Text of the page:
Spring’s Sad Sweet Sugars

Harry Drabik

When young I heard with puzzlement elders occasionally refer to June 15 as midsummer and spring the season when the aged died. As a kid these observations made no sense. What was wrong with elders to think June 15 was the middle of a summer just begun? Taking passing note as I headed toward age 20 I noted the springtime rise in deaths among old bachelor loggers and similar bush rat types. It seemed a bit odd that this was so, different enough to cause a short pause in my youthful vining. A simple analogy may explain this. When children we are a hillside spring tumbling with gravitational energies that cannot then foresee existence in a flowing brook, wide meandering river, or how we might become lost in a great lake or vast ocean where our freshness becomes diluted to memory in saline seas. In our individual beings time not only passes but is cumulative in each existence.
Another analogy comes to mind. For a number of years I joined the spring ritual turning maple sap to syrup. As in all things done “in nature” little more than a small percentage can be gained reading in Syrup for Dummies. I was taught a Polish Proverb I’m sure has form in many another cultures. “The work teaches you how to do it.” But there is actually more. The work teaches the universal whole, of all the infinity we sometimes reduce calling it earthly creation. In each year’s sap is the record of the previous season along with however many prior seasons the tree has known. In the memory of a maple the nearest season is the strongest giving increased sap minerals in lush wet years and miserly sap with resource protecting waxes when the tree was tested by drought. As its lover a tree bores into earth’s ancient resources built on formations of millions of years. All this is moved through the present by local flow of waters on their way to far off oceans and the weather borne moisture that once called Asia, the Pacific, or Arctic its home.
How sweet it is to see and taste the infinite come together in a moment of sugary perfection that brings ages of resource and evolution to life in an amber colored liquid dancing in the light. How sad the way we will take all this for granted in cavalier disregard or open waste of what took an eternity to reach our plate. Vintage is found not only in wines. History is found scribed in more places than books. Every sprawling farm, tidy garden plot, or potted geranium takes a part in the long story of ancient eruptions bringing raw material from deep below and the original waters that restlessly shape and transport in flows that seem ordinary until you see in one Grand Canyon location the story written on a single sheet of vision.

Each of us is her or his own sad sweet tale of springs past and futures our roots have yet to touch. My summer used not to begin until I packed what I’d need into a second hand footlocker and left for work. Looking back I appreciate how freeing it was to have pretty much all I needed in one box. In following years (some say of a desire for the self-punishment I deserved) the footlocker reduced further to half the contents of a Duluth Cruiser Pack. It was abundant living and glorious freedom to settle down on unpadded earth and sleep in exhausted satisfaction. I never found words to explain to mother why I gave up “a perfectly good bed” every summer to sleep on the ground. I can’t explain it to you now, either. I can only say that spring’s sweet arrival now carries the sad-happy memory of a dilapidated footlocker and hard-used Duluth pack that are no longer central to a daily life.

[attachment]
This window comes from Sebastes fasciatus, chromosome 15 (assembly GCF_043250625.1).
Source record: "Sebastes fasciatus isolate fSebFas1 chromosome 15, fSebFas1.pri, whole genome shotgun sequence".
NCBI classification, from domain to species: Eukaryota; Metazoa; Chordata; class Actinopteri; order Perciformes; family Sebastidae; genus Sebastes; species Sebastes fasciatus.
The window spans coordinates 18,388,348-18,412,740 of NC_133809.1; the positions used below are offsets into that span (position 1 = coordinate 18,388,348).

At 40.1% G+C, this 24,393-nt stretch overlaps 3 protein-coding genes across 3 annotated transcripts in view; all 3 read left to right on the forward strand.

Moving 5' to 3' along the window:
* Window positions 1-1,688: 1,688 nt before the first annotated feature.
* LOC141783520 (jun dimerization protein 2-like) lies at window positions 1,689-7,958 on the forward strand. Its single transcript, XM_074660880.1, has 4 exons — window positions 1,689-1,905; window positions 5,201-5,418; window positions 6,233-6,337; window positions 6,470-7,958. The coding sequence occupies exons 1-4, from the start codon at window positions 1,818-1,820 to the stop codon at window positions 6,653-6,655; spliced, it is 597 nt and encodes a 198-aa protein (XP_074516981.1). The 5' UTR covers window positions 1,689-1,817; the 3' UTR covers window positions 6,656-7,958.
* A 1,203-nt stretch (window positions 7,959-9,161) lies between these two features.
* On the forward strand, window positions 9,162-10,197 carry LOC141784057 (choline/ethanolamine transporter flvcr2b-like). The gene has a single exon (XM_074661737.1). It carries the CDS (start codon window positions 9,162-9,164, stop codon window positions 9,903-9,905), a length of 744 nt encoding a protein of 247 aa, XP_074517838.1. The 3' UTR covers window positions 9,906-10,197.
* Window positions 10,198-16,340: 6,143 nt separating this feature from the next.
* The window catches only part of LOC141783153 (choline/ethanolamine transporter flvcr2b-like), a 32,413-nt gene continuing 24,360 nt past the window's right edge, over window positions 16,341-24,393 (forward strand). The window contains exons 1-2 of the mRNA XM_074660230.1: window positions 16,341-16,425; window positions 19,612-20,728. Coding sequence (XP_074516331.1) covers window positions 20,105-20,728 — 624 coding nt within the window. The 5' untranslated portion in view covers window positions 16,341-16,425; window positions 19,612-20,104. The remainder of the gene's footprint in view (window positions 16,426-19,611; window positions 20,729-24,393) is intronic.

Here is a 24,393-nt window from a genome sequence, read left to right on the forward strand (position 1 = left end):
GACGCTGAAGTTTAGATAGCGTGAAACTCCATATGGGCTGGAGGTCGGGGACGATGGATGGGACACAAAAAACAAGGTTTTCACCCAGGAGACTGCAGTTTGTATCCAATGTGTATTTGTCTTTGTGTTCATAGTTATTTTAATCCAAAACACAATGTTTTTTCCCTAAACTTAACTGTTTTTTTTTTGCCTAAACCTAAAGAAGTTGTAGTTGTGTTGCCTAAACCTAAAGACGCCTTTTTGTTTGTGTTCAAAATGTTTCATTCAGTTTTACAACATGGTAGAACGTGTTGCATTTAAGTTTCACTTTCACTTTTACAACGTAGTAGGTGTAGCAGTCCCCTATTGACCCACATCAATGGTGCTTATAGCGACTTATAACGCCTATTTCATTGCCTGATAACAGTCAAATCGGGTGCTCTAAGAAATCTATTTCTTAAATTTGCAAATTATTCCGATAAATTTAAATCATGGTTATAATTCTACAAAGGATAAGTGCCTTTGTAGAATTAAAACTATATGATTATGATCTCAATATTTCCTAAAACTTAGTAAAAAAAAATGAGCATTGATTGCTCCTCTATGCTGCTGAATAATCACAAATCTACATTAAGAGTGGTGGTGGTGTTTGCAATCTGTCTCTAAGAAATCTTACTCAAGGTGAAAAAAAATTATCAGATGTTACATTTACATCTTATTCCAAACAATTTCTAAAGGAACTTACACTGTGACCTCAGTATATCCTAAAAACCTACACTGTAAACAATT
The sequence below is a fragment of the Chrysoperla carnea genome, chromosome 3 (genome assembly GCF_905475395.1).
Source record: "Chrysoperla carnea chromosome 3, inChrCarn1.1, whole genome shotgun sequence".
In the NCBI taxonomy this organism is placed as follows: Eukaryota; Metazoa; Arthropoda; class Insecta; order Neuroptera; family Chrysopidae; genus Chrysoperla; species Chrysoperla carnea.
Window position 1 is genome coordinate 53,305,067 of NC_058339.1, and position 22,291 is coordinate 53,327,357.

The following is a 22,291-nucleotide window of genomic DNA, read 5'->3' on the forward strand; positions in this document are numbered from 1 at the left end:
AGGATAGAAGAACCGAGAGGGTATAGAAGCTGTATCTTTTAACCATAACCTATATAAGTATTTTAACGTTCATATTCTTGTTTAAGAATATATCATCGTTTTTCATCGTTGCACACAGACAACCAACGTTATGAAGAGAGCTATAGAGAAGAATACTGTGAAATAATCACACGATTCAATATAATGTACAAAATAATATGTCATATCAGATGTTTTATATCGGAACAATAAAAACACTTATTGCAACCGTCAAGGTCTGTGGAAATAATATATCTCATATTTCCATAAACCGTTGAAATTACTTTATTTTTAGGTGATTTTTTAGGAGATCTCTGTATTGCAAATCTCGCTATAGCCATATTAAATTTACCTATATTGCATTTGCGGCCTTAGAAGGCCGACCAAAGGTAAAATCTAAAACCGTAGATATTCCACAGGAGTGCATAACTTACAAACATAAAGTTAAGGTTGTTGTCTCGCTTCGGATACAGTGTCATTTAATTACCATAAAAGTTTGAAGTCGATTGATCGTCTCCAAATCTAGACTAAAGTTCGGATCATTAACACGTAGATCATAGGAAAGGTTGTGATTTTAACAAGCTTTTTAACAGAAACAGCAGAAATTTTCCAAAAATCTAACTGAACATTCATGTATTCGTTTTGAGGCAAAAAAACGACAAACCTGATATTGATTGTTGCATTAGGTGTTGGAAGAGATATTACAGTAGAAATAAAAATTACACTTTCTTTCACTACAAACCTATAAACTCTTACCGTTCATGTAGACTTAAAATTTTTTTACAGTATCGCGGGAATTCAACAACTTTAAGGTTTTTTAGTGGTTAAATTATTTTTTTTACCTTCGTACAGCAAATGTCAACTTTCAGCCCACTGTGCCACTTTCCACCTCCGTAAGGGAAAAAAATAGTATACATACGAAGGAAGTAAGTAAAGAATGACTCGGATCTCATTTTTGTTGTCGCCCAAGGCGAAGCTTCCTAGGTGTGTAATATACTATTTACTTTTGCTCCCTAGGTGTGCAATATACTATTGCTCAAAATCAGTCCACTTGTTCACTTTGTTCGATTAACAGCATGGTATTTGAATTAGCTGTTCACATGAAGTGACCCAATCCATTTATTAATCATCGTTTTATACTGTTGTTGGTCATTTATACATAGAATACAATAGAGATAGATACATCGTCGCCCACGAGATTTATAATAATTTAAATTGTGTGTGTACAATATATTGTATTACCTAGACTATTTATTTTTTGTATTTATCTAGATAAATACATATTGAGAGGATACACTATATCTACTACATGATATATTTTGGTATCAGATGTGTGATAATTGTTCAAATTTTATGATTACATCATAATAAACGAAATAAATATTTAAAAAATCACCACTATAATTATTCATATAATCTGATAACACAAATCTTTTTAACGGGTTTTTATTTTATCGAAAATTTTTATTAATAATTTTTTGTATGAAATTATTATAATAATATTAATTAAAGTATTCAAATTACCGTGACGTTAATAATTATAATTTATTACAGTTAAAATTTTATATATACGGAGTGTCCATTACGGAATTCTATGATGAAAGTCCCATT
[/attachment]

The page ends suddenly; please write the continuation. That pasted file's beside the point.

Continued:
The other day I moved my old favorite paddle, a gift from Cliff, my old Scoutmaster, who had Frank Powell make it for me. How many miles flow with that paddle? How many hours did it and I dance with the waters of how many lakes and rivers? When summer after summer from one decade into another doing a simple act of paddling the result is more than a tally of strokes or an account of miles. I hope it will not sound impossibly soppy or ridiculous to say I see those times as an ongoing act of loving between sky, paddle, myself, canoe, and water. When you do a thing long enough it does indeed teach you how it is to be done but it also instructs in the ages, in the individual’s solo ability to meet his portion of the infinite, and of all those powers of nature and of imagination that are the fabric of a life well lived and fully.
If that’s not soppy enough for you I can add maudlin sorrowing, but only, I’m afraid, to a point. I mourn not being able to paddle worth a hoot with a worn out wrist that screams to Jupiter when pushed, but when I remember what was needed to wear out that wrist and to throw my shoulders into well-worn status I end up with a smile. It was worth it. As boy and man spending summers and seasons of perpetual love in the outdoors was a fortune beyond banking. Would I have been as happy and as intimately interwoven with the earth had I sat in a piloted private jet as I was in the Grumman 18 that was my vessel for traveling places that gave time enough to meet the fringes of eternity? A poverty of soul or spirit is the worst form of destitution; one achieved being fooled by false gods in any form they take. The heart is, I think, always our first and best teacher. Fed on love and friendship the heart grows one way. Feed it dogma and it roots another direction. Both forms may speak of love, but only one form truly knows of what it speaks.